Zoe is currently undertaking her National Professional Qualification for Headship (NPQH) qualification with Leadership East. She achieved a Master of Education (M.Ed) from Homerton College, University of Cambridge in Science Teacher in 2011 and PGCE from Queens' College, Cambridge University in 2004; Zoe has a BSc (Hons) in Chemistry from the University of Leicester, gained in 2002. She is a member of the Chartered College of Teaching (MCCT) and the Royal Society of Chemistry (AMRSC).
Mrs Samia El-Ali CSci CChem MRSC
Currently Head of Chemistry and Senior Subject Leader in Science at Claremont High School Academy in Brent. She studied Biochemistry at UCL and was tempted to join the teaching profession following rewarding two years working as a voluntary teacher in post-war Liberia. Samia worked for three years as a Librarian at a primary school before returning to university to gain her PGCE. Samia joined the RSC in 2010 following a series of very rewarding participation in RSC initiatives including Top of the Bench, Salters Festival of Chemistry, Chemistry Week lectures and being on the Chiltern and Middlesex Education Committee. She has since hosted an RSC Teach Meet, helped to set up an online assessment tool, being part of the promotional video for RSC membership and last year was very proud of her successful application to become a Chartered Chemist. Samia actively promotes ChemNet to her students and has been instrumental in the rise of university applications for the chemical sciences at Claremont.
She has been teaching for over 15 years now and has a keen interest in the wider applications of Chemistry and in assessment. Her interests in teaching and learning range from assessment, independent learning, flipped learning, enrichment of learning, raising achievement of boys and stretching most able students. Samia enjoys writing her own teaching material and her main focus is assessment, schemes of work, transition between key stages and practical work. She is a GCSE and GCE examiner as well as a curriculum development writer for Pearson.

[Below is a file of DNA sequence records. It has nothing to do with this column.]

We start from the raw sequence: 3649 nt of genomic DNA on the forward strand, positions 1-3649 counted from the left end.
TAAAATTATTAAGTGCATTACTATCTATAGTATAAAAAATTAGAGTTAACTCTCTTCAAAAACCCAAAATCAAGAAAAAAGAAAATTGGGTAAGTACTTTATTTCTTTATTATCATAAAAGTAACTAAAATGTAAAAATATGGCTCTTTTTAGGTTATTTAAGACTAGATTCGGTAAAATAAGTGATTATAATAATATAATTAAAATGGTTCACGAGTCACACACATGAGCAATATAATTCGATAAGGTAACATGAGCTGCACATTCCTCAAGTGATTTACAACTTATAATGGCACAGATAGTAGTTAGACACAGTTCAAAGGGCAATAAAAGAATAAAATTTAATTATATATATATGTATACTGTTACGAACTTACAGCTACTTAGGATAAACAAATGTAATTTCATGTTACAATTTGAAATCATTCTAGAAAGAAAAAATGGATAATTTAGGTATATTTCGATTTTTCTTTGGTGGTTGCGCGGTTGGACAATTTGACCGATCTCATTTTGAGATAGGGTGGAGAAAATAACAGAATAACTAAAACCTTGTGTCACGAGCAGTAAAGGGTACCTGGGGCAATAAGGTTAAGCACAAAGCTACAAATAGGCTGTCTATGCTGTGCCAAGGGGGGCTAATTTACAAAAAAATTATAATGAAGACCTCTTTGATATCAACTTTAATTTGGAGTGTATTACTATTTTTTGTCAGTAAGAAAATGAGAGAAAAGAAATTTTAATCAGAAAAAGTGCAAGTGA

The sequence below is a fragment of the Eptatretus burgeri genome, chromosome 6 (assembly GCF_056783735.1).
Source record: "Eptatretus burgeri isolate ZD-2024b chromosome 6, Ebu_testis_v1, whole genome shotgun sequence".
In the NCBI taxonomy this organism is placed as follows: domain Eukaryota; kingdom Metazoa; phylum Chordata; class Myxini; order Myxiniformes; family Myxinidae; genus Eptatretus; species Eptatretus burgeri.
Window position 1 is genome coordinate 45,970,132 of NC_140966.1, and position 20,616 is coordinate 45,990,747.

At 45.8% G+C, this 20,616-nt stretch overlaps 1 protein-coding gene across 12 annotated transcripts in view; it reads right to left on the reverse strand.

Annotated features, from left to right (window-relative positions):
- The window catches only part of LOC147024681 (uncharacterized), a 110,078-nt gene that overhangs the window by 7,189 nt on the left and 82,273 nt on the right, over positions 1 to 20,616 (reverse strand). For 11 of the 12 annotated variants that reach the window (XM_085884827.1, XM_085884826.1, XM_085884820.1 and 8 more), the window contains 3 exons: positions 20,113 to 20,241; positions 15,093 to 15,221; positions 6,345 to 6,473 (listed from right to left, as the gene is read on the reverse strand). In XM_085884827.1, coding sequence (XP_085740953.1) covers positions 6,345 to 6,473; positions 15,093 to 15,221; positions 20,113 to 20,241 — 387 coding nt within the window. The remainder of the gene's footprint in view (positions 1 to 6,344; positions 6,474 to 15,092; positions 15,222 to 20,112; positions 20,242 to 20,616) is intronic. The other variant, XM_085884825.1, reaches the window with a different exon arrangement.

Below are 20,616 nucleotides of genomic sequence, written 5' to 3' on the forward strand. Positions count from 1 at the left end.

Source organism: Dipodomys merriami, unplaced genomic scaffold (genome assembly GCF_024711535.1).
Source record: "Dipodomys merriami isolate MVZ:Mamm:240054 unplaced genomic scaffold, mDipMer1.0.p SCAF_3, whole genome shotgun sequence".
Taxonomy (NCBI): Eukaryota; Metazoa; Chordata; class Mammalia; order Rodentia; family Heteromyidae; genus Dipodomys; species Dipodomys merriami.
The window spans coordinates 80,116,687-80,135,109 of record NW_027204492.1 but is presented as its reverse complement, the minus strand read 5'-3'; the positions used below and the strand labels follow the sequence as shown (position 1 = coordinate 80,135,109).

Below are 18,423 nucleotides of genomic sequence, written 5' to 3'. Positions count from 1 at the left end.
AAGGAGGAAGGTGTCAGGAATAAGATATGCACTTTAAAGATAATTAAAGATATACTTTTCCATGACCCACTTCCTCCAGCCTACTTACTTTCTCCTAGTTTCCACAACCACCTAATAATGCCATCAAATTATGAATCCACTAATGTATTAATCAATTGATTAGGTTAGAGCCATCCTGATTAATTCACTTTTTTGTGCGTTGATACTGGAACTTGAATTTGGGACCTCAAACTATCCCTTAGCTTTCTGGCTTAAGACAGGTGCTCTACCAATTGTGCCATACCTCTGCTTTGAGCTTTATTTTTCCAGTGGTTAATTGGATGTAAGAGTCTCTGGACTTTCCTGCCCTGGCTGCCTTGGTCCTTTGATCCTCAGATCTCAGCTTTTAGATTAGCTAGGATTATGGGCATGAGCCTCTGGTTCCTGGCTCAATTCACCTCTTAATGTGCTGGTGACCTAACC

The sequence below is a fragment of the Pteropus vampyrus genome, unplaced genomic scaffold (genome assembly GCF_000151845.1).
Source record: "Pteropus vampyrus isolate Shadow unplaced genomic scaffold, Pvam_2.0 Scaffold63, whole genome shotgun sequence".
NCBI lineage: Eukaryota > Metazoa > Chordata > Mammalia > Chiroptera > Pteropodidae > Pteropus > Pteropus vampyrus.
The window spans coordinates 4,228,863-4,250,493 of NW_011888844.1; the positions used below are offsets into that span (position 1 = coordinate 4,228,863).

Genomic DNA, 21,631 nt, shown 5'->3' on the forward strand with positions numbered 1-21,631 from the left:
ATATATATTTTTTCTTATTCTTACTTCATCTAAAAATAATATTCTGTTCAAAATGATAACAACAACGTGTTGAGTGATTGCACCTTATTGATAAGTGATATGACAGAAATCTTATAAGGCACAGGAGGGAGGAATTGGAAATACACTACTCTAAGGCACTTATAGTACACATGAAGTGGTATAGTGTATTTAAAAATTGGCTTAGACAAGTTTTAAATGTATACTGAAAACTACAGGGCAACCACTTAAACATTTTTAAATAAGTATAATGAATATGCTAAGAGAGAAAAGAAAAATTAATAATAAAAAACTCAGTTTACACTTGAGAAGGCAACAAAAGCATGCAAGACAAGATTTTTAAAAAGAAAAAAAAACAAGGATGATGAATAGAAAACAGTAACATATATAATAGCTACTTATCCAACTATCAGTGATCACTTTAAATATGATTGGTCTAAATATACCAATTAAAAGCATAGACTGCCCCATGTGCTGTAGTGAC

Sheeba Viswarajan FHEA
I am a Senior Lecturer in Science (Secondary Education) in the Cass School of Education at the University of East London.
I embarked on my career in education in India, after completing a Masters in Organic Chemistry. After a successful teaching career spanning nearly 17 years in India and subsequently England, I joined the Higher Education sector in 2013. Here along with teaching on the PGCE course I also manage and teach on the Subject Knowledge Enhancement (SKE) course. I am very passionate about improving the subject knowledge of my trainee teachers and I am proud that many of my SKE trainees have bagged the prestigious RSC scholarship for teacher training. It gives me great professional satisfaction to say the UEL’s high quality SKE chemistry course was the first one in the country to be accredited by the Royal Society of Chemistry.
I also supervise Masters Dissertations of in-service science teachers and provide, on-demand, subject support for NQTs and ex-trainees. Additionally I am the Programme Leader for Teaching and Learning for iPGCE (international) at UEL, which will start from this autumn term.
I am currently pursuing a doctorate in the effectiveness of practical work in secondary GCSE science lessons and I believe trainee teachers need to be explicitly supported in developing the skills required for the practical work in schools. I also work with local secondary schools on Crest Award projects. Outside of chemistry I enjoy group exercise and cultivating my organic vegetable patch.
Dr Craig Early MRSC
I am currently the Head of Academy at a Primary school in Spalding, which is part of an 8 school multi-academy trust. Before that, I was a subject leader in Science in a large, 3 form entry primary school, and successfully took the school through successive PSQM awards in Silver and Gold, as well as being recognised as a "hub of science excellence" during my 8 years there. I won the Primary Science Teacher of the Year Award in 2015, and became inducted into the PSTT College as a College Fellow the following year. I have written materials for websites such as the BBC and Teachit Primary, as well as writing the supporting documents for 137 primary resources on the RSC's Learn Chemistry Platform. I have presented workshops and delivered training to a variety of different audiences, through the ASE, STEM Network at York and the PSTT International Primary Science Conference in Belfast. I am an SLE in Primary Science for the Connect Teaching School Alliance, which involves providing tailored school to school support in Science from curriculum provision to assessment. I deliver training for ITT Students in Primary Science and am also part of the strategic vision group for the Science Learning Partnership in Lincolnshire, as well as being a Science Trainer for this SLP.